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fober, he again made his appearance. His mafter gave him a most severe reprimand, and called him an idle, drunken, vicious fellow. “Sir,” said William, very pertly, « If I do get drunk now and then, I only 5 do it for the good of my country, and 66 in obedience to your wishes,” Mr. Fantom, thoroughly provoked, now began to fcold him in words not fit to be repeated, and asked him what he meant. 6. Why, Sir," said William, - you are a s philosopher you know; and I have often

overheard you say to your company, so that private vices are public benefits ; “ and so I thought that getting drunk “ was as pleasant a way of doing good to so the public as any, especially when I 6 could oblige my master at the same * time.”

“ Get out of my house," faid Mr. Fantom in a great rage. “I do not desire to “ stay a moment longer,” said William, “ so pay me my wages.”_“ Not I in6 deed,” replied the master ; " nor will I

“ give “ give you a character; so never let me “ see your face again.” William took his master at his word, and not only got of the house, but went out of the country too as fast as possible. When they found he was really gone, they made a hue-and-cry, in order to detain him till they had examined if he had left every thing in the house as he had found it. But William had got out of reach, knowing he could not stand such a scrutiny. On examination, Mr. Fantom found that all his old port was gone, and Mrs. Fantom missed three of her best new spoons. William was pursued, but without success; and Mr. Fantom was so much discomposed, that he could not, for the rest of the day, talk on' any subject but his wine and his spoons, nor harangue on any project but that of recovering both by bringing William to justice.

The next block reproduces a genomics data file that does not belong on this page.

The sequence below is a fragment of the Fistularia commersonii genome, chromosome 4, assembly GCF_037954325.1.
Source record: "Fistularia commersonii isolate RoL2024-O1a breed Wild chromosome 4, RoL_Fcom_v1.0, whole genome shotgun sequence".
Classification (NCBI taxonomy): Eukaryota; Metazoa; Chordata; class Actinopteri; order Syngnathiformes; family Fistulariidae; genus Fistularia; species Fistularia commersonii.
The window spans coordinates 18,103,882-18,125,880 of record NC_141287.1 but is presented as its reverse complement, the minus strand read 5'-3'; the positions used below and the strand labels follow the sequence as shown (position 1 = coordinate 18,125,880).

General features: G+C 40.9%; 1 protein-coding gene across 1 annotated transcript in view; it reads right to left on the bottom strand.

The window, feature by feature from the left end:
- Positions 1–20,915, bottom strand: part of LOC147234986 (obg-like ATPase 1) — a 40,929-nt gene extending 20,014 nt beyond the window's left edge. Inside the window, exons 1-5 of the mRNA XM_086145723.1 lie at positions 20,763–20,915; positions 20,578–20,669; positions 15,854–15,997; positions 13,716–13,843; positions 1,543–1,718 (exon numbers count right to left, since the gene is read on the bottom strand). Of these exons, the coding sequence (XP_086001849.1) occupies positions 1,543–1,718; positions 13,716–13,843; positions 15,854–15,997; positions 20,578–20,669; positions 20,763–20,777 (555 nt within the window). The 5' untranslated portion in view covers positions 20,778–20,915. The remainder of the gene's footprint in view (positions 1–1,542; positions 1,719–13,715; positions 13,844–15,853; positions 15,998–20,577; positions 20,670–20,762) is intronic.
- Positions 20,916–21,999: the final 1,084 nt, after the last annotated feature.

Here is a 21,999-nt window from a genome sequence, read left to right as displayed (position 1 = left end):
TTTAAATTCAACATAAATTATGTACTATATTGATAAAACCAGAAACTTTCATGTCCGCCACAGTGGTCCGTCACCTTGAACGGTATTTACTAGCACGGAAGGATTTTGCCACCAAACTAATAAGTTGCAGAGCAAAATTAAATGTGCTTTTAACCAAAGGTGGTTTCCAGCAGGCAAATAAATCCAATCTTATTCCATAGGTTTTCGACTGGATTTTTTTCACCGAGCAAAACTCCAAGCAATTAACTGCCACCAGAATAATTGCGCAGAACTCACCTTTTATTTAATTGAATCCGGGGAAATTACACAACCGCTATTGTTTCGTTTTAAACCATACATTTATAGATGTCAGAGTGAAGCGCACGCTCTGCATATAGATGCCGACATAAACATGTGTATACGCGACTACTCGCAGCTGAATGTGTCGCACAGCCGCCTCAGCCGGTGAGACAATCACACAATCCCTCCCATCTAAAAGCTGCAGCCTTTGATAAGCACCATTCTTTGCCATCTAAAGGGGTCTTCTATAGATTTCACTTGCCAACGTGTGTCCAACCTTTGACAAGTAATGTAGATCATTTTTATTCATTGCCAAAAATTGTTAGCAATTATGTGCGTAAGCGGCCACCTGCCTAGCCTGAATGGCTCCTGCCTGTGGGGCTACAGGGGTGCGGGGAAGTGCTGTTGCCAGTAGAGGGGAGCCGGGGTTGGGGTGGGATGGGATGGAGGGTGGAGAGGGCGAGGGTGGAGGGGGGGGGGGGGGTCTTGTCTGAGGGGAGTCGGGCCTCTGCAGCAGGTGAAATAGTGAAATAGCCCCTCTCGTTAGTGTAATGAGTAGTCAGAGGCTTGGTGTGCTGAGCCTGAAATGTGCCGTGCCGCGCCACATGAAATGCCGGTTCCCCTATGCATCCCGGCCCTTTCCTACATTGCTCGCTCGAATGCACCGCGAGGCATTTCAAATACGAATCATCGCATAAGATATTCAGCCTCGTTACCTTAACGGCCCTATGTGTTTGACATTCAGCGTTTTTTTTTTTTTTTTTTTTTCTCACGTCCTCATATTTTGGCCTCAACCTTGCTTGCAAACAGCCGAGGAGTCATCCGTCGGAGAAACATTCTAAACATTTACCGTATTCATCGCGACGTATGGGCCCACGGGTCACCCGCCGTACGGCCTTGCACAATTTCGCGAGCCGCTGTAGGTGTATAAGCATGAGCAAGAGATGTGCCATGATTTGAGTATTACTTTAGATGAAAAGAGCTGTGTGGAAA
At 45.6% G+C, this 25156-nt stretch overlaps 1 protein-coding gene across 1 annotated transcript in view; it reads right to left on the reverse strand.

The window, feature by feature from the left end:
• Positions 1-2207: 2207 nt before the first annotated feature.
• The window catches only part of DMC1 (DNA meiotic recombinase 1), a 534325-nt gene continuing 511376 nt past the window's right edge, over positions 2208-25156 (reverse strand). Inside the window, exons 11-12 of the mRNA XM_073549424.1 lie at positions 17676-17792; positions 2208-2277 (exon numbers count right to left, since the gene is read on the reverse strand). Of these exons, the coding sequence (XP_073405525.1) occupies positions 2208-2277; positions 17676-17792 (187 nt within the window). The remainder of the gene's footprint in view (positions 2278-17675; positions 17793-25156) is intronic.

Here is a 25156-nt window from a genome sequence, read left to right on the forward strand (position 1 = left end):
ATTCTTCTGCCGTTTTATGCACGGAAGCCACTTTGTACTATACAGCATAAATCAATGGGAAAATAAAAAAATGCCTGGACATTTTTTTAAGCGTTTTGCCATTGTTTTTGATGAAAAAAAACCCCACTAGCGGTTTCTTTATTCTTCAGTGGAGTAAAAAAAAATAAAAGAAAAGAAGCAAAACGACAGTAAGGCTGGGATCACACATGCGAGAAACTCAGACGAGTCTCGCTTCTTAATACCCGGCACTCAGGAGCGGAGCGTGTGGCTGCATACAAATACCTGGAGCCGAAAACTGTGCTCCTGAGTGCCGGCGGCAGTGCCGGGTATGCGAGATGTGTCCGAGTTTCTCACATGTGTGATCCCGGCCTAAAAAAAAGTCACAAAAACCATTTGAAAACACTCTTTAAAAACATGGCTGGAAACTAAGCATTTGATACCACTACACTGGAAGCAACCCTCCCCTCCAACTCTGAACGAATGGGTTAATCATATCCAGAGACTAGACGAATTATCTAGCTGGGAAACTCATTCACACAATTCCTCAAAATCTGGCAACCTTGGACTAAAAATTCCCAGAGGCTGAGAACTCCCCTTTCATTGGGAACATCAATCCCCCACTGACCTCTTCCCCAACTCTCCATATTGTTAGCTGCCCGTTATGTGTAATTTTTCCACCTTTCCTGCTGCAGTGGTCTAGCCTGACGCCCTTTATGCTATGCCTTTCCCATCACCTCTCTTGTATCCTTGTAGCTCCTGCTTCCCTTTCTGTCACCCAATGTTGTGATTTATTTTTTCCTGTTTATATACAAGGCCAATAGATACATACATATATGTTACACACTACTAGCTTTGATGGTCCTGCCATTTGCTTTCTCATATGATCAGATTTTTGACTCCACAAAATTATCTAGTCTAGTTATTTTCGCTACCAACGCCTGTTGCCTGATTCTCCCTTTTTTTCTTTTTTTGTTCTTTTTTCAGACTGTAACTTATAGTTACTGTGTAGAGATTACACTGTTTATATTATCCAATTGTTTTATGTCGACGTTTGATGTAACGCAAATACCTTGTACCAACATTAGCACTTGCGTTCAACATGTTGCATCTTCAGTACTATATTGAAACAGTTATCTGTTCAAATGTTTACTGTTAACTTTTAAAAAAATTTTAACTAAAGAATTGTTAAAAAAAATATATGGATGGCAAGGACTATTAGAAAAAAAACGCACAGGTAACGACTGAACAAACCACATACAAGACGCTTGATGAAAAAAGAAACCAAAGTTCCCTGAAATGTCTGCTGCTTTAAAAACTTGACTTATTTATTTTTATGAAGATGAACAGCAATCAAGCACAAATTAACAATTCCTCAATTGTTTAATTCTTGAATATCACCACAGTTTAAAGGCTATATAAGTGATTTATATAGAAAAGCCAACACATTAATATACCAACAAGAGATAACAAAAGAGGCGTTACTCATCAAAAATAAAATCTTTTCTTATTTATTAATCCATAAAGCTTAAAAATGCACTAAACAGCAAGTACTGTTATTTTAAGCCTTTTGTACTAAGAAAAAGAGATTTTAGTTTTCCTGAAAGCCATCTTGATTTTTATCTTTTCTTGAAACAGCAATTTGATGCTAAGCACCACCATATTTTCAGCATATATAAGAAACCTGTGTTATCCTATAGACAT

Some days passed away, in which Mr. Fantom, having had time to cool, began to be ashamed that he had been betrayed into such ungoverned passion. He made the best excuse he could ; said no man was perfect, and though he owned he had been too violent, yet he still hoped William would be brought to the punishment he deserved. “In the mean time,” said Mr. Trueman,“ seeing how ill philofophy “ has agreed with your 'man, suppose you “ were to set about teaching your maids a “ little religion?” Mr. Fantom coolly replied, “ that the impertinent retort of a “ drunken footman could not spoil a sys“em.”_" Your system, however, and “ your own behaviour," said Trueman, “ have made that footman a scoundrel: 6 and you are answerable for his offences.”—“ Not I truly,” faid Fantom; “ he has seen me do no harm; he has “ neither seen me cheat, gamble, nor get “ drunk; and I defy you to say I cor. “ rupt my servants. I am a moral man, “ Sir.”

“ Mr. Fantom,” said Trueman, “ if "you were to get drunk every day, and

“ game “ fome way or other, or some where oř “ other, for their good? You forget, “ too, that in a world where there is fin, " there must be misery. Then, too, I “ suppose, God permits this very mifery “ partly to exercise the sufferers, and partly “ to try the prosperous; for by trouble “ God corrects some and tries others. “ Suppose now, Tom Saunders had not “ been put in prison, you and I no, “I beg pardon, you saved your guinea; “ well then, our club and I could not have « shown our kindness in getting him out; << nor would poor Saunders himself have “ had an opportunity of exercising his * own patience and submission under want di and imprisonment. So you see one

reason why God permits misery, is, chat « good men may have an opportunity « of leflening it." Mr. Fantom replied, « There is no obje&t which I have more « at heart; I have, as I told you, a plan a in my head of such universal benero« lence as to include the happiness of all

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“ mankind.”—“ Mr. Fantom,” said Tqueman, “ I feel that I have a general good“ will to all my brethren of mankind; " and if I had as much money in my purse “as I have love in my heart, I trust I “ should prove it: all I say is, that, in a “ station of life where I cannot do much, “ I am more called upon to procure the " happiness of a poor neighbour, who has " no one else to look to, than to form “wild plans for the good of mankind, “ too extensive to be accomplished, and 6 too chimerical to be put in practice. “ It is the height of folly for a little igno“rant tradesman to distract himfelf with “ projecting schemes which require the

wisdom of scholars, the experience of “ statesmen, and the power of kings to “ accomplish. I cannot free whole coun“ tries, nor reform the evils of society at “ large, but I can free an aggrieved wretch “ in a workhouse; I can relieve the dis“ treffes of one of my journeymen ; and I VOL. IV.

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